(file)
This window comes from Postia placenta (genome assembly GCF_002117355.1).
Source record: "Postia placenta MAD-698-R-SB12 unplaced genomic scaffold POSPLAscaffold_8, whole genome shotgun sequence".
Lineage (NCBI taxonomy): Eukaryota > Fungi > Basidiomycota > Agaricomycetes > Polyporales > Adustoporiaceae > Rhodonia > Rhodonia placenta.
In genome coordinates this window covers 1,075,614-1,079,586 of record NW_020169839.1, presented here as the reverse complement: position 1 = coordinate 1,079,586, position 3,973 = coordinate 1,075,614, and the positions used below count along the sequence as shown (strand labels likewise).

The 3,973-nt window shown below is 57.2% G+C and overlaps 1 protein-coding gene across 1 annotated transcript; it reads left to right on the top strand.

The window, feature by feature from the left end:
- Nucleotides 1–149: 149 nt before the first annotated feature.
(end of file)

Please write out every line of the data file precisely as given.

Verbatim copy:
This window comes from Postia placenta (genome assembly GCF_002117355.1).
Source record: "Postia placenta MAD-698-R-SB12 unplaced genomic scaffold POSPLAscaffold_8, whole genome shotgun sequence".
Lineage (NCBI taxonomy): Eukaryota > Fungi > Basidiomycota > Agaricomycetes > Polyporales > Adustoporiaceae > Rhodonia > Rhodonia placenta.
In genome coordinates this window covers 1,075,614-1,079,586 of record NW_020169839.1, presented here as the reverse complement: position 1 = coordinate 1,079,586, position 3,973 = coordinate 1,075,614, and the positions used below count along the sequence as shown (strand labels likewise).

The 3,973-nt window shown below is 57.2% G+C and overlaps 1 protein-coding gene across 1 annotated transcript; it reads left to right on the top strand.

The window, feature by feature from the left end:
- Nucleotides 1–149: 149 nt before the first annotated feature.